Broken Promises

I’m sick of going to weddings. They’re all the same. White gowns, ugly bridesmaids dresses, and cheesy songs. Everyone just wants to get to the part where we eat cake.

But this was my best friend from college. I had to make an exception. Especially since I was the bride.

The night before graduation, Jack and I were the quintessential seniors. We didn’t want college to end but we were excited to make our way in the world.

In those days, the economy was good. We had jobs lined up before diplomas were placed in our hands. They came with signing bonuses, which were more than enough for first and last month’s rent on a one bedroom apartment. Jack was heading to an advertising firm in New York. I was squared away for a nonprofit job in Chicago. Everything had fallen into place except one thing: we were both single.

So we made that all-too-familiar pact: if we both weren’t married by the age of 35, we would marry each other. Thirteen years seemed like more than enough time to find “the one.” If I didn’t, then 35 seemed a reasonable age for a gal to get married: just before her wrinkles and sagging boobs set in, according to my young and naive mind.

Most of our friends wondered, often aloud, why we weren’t already married. We were attached at the hip, had a similar sense of humor and finished each other’s sentences.

It’s not a topic we had avoided. Every time we discussed it, we both agreed: we weren’t feeling it. Of course, I occasionally wondered privately whether one or both of us was being honest. We were protecting something rarer than finding a spouse you won’t divorce: a best friend.

Jack and I stayed close after college. I prepared myself for the inevitable fading of our friendship, as had happened with my high school friends, but it never dissipated. We visited each other frequently, emailed constantly and even spent holidays with each other’s families. We were also there for each other during the highs and lows of our romantic escapades – with other people.

Four years ago, Jack took an opportunity to work in London. He had always wanted to live overseas. I had, too, but felt lucky to have managed a few work conferences in Europe and Asia.

Our schedules, mixed with a declining economy, made our previously frequent visits impossible. We’ve been able to Skype, text and chat, but it’s not the same. I missed my friend.

When I received what was clearly a wedding invitation in the mail from London, I freaked out. That surprised me. Surely, it was just the sadness of the end of an era, and not any true romantic feelings lurking beneath several surfaces.

When I read the invitation, I stopped breathing for a few seconds. Jack and Chloe. My name was on it. The date was set for my birthday. And not just any birthday, my 35th birthday.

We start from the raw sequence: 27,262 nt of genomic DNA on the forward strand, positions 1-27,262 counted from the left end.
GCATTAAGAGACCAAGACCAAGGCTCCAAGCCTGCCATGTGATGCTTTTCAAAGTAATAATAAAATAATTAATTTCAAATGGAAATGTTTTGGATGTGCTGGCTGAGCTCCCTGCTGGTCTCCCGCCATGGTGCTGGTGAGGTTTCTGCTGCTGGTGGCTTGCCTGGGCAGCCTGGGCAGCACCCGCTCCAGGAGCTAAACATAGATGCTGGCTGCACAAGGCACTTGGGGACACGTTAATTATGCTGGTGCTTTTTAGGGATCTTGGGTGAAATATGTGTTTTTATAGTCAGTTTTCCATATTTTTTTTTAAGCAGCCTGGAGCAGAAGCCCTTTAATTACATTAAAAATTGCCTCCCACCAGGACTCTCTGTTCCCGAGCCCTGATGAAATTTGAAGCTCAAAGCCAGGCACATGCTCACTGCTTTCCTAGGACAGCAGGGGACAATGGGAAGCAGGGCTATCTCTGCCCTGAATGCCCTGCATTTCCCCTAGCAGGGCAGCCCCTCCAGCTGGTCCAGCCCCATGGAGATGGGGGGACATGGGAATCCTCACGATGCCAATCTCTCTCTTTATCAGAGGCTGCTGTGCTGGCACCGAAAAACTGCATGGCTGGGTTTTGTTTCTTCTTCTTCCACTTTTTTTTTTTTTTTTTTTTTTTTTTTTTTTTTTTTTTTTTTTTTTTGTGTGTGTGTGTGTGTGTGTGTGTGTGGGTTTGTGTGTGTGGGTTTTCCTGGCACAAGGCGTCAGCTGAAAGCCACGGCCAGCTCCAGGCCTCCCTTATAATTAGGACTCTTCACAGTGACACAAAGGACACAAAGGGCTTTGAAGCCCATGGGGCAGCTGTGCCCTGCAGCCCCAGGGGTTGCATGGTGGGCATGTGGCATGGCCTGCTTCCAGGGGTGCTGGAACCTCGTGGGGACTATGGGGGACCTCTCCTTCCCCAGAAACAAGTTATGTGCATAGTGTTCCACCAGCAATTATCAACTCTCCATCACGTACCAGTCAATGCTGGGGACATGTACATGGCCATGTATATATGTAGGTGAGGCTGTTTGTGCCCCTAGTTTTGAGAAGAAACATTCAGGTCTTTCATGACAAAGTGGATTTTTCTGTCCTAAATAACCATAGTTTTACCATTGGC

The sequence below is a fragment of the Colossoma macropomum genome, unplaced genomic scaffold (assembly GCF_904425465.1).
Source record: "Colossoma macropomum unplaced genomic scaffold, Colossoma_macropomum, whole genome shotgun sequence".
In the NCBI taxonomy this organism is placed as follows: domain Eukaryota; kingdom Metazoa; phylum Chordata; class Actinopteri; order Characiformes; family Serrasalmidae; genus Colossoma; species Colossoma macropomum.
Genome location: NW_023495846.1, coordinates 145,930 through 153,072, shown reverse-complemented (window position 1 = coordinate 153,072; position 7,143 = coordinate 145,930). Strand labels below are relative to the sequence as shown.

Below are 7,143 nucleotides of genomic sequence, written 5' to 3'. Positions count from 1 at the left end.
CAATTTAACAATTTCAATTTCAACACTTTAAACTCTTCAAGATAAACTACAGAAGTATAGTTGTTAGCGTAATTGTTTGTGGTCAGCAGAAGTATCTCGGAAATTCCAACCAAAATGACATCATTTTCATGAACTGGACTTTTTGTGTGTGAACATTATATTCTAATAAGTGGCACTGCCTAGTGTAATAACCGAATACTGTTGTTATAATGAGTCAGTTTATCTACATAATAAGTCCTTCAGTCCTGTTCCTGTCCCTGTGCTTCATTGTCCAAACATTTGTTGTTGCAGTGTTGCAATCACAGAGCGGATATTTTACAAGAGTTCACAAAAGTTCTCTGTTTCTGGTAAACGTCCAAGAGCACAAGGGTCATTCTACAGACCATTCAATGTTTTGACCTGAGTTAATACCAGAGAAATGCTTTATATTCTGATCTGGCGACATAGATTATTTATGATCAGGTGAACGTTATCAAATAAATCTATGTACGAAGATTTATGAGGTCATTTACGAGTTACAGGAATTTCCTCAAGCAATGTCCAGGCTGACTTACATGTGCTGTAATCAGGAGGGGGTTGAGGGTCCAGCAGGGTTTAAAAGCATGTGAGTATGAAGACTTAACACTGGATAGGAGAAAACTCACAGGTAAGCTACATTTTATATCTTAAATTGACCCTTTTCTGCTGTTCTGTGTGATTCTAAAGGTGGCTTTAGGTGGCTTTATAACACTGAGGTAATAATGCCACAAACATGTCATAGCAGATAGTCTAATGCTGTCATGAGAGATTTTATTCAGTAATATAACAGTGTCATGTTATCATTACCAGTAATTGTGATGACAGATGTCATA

The Skype ring sounded from my laptop. It was Jack. It was our weekly chat.

“So?” Jack was skipping the small talk.

I didn’t know what to say. I wanted to say yes. If it was a joke, I wanted to play along. If it wasn’t a joke, but I played along thinking it was a joke, I would make it awkward or worse, hurt his feelings. Is this the game we had been playing our entire friendship?

“So…” I tossed the ball back in his court.

“I’m serious, Chloe. Look, I’ve watched half my friends have shorter marriages than our friendship. We make so much sense. Maybe it’s time for us to finally admit to ourselves what everyone else can see. Let’s get married in New York and then you move with me to London.  Or I’ll move back to the States. Whatever works for both of us.”

It wasn’t the proposal I’d always hoped for, but in some ways it was even better.

“London,” the word flew out of my mouth.


“I want to live in London.”

We smiled. It was weird. Acting on our pact felt strange, but it was also a relief. No more dating. No more trying to figure out if a guy was “the one.” Shared expenses. His salary. Living with the one person who knew me best.

We decided not to tell anyone. We didn’t want to deal with the inevitable reactions of “Finally!” mixed with “This is a huge mistake.” We didn’t need all of those outside voices. Later, we would surprise people and hold receptions in our hometowns. For now, it was just us. Specifically, the wedding would be the two of us in Central Park with a former coworker of Jack’s who got his officiant license from the internet.

The week before my birthday wedding, I started to panic. I hadn’t even kissed Jack. What the heck was I doing? This was crazy. Then again, everyone gets jitters. Right?

I arrived in New York the night before the big day. I would spend my “last night as a single woman” by myself amongst millions of people. I was lonely. And sad. This wasn’t how it was supposed to be. Where were my bridesmaids? Where was my family? I reminded myself that many women remain spinsters their whole lives and it didn’t make me feel better at all. I cried myself to sleep.

The next morning I slipped into a simple, white lace, vintage dress that fell just above my knee. I loved this dress. I loved this man. But I couldn’t get married. Because 35 year old me wasn’t getting married, 22 year old me was getting married. That wasn’t fair to him. Or me.

I walked the few blocks from my hotel to Central Park. Jack beamed when he saw me, but his countenance quickly changed when he saw the look on my face.

A tear streamed down my cheek.

“That night before graduation, I was scared,” my voice shaked. “I was about to be alone and I wanted security. But I’m not scared anymore. I don’t need that security anymore.”

More tears.

Jack put his arm around my waist and pulled me close. Then he kissed me.

“I love you, too,” he said.

We hailed a cab to the airport and boarded our flight to London. We married the next spring. We started with the cake.